Anyone who doesn’t believe the power of the stigma to hold people locked in addiction hasn’t met Darin Valdez or heard his story.
Darin is the founder and executive director of Colorado Artists in Recovery – a Denver-based nonprofit with the mission to help people find their artistic creativity as a pathway to healing from addiction and other mental health challenges. Like a lot of us, Darin’s dedication to helping people is born from his determination to pay it forward. Just a few snowy winters ago, Darin nearly died from exposure as he lived on the streets and battled a debilitating meth addiction.
What kept Darin from getting help? Why did he nearly freeze to death in an outdoor stairwell in December of 2013?
I bumped into a neighbor on a walk a few days ago. She is a good friend and supportive community member. She told me she had been meaning to contact me about our Neighborlies (emergency relief food bags). She wants to participate in our distribution of food to our homeless neighbors here in Denver.
She suggested that maybe I should just tell her what’s in our Neighborlies, and she could buy the ingredients and assemble her own to give away. And that’s when it hit me – a big old cartoon lightbulb went on over my head.
If we refuse to name it, how can we expect to defeat it? That sentiment is popular in the field of stigmatized conditions. It’s also powerful and 100% true.
Stigma is not just an unfortunate side effect – the collateral damage of trying to feel better about ourselves by looking down our noses at the socio-economic layers below us. Stigma is debilitating. It keeps people stuck in otherwise improvable situations because stigma makes not drawing attention to our troubles the highest priority – even higher than getting out of our jam.
The othering of our neighbors – it’s easier to compare and dismiss than it is to engage in compassion and involvement.
Crushing the stigma associated with hunger means one thing: providing food with a heaping helping of dignity and love. And that’s exactly what the LoVVe Project in Virginia Village is doing with the students and families of Ellis Elementary School. This is not just a food pantry. It is a cultural crossroads. It is working together to make everyone stronger.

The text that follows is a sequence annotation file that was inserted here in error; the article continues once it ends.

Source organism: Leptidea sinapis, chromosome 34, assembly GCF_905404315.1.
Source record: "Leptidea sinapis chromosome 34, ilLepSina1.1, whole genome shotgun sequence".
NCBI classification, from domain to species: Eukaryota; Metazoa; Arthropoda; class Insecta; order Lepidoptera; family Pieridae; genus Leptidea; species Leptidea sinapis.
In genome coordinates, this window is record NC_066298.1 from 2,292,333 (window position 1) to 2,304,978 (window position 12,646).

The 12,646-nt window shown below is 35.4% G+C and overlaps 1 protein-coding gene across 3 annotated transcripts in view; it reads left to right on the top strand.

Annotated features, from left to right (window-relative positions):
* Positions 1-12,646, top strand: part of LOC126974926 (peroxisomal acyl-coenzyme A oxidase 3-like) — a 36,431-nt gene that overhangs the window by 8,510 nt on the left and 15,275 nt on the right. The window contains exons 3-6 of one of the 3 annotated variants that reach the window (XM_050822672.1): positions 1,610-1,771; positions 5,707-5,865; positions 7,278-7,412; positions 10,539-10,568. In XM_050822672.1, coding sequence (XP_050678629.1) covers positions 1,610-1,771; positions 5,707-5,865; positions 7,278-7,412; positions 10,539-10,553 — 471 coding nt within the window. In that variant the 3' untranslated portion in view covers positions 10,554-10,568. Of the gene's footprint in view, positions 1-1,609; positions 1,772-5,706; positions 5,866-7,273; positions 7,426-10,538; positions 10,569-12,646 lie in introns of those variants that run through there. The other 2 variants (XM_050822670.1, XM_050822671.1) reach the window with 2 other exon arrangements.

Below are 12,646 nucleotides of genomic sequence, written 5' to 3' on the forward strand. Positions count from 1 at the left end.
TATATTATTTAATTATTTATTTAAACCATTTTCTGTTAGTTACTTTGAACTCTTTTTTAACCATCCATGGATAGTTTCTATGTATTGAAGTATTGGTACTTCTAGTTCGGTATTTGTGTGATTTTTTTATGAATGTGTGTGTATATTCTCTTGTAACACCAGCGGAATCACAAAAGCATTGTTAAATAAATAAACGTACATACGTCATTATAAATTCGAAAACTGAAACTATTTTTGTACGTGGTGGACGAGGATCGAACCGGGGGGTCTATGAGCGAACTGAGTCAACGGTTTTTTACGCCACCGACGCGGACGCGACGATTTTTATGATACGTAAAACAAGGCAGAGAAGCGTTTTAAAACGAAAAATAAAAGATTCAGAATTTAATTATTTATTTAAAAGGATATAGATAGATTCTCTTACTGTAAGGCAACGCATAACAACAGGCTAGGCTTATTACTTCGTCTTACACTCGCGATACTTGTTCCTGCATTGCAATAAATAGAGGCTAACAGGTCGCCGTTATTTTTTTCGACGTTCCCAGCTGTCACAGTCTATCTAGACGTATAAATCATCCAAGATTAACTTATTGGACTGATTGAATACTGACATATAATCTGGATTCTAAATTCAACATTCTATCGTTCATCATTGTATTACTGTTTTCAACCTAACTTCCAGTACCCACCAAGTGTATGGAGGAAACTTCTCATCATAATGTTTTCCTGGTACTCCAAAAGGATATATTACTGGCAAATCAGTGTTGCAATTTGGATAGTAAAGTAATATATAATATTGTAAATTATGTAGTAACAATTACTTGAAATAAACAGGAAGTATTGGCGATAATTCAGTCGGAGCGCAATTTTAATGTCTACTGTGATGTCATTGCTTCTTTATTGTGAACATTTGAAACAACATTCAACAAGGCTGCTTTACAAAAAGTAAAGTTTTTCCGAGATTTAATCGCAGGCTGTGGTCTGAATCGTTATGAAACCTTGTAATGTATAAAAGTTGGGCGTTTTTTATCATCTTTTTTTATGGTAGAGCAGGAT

This is community.
At Stigma, we believe that supporting the LoVVe Project with grass-fed and humanely raised meat, fresh vegetables, Colorado honey, and local fruits is at the core of our mission to crush the stigmas of addiction, hunger and homelessness. It’s how the volunteers at the LoVVe project use the food to connect the community that ensures dignity and makes this project special.
“But these stories don’t mean anything when you’ve got no one to tell them to. It’s true, I was made for you.” -Brandi Carlile
We were overwhelmed by so many of you who expressed interest in The Story Writing Workshops we are hosting at SAME Cafe on Thursday mornings. Even with all the interest we have received, there is still room for people to reserve a spot and come write with us. Here are the details:
“I can shake off everything as I write; my sorrows disappear, my courage is reborn.” – Anne Frank
Writing is powerful. When we write, we dig deep and discover truths about ourselves that we can’t access simply by thinking or talking. Writing is therapeutic. Writing is inspiring. Writing is freedom and growth.
Come write with us on Thursday mornings at the SAME Cafe!
Do you ever feel helpless because you don’t know how to get involved? Volunteering feels daunting with forms to complete and schedules to negotiate, right? You want to help, but you already feel stuck before you get started.
Become a Stigma Fighter
Here are five easy ways to get involved with Stigma’s work here in Denver serving our neighbors in recovery, or those experiencing hunger and homelessness.
Join our email list today, and you’ll always know of our volunteer opportunities!
Take what you need, give what you can. Food with Dignity!
It started as an idea in the fall shared with us by one of our Stigma volunteers named Sarah. And now, to start this new year, we have deployed the second Fooding Cabinet to get food to people who could use a little neighborly help to make it work right now.
The movie, Elf, is unquestionably one of the greatest Christmas movies of all time. In a scene early in the movie, very early on Christmas morning after he has returned from his annual rounds, Santa congratulates the elves on another successful Christmas. As he concludes his pep-talk, he announces that it is time to get started on making toys for next year. And the elves enthusiastically start pounding away with their little toy-making hammers.
That’s how it feels here at Stigma. We had a very impactful year, but the work never ends, and we are excited to have an even bigger impact in 2021. Just yesterday morning, Monday, December 28th, we found five more rolling suitcases on our front porch that one of you donated. My daughter remarked that the donation came too late. I disagreed. I told her how excited I was to be getting the rolling suitcase and backpack drive for our homeless neighbors for Christmas 2021 off to such a great start!
The new year just brings new challenges. Let’s keep going!
For weeks now, we’ve been collecting rolling suitcases and backpacks to distribute in downtown Denver on Christmas Day. Thanks to the generosity of our awesome Stigma volunteers and donors, we have made great progress toward our goal of 1,000 rolling suitcases and backpacks. But we still have hundreds more to collect, and we need your help.
See what this event is all about. Check out this short video from our rolling suitcases and backpacks distribution from a couple of years ago.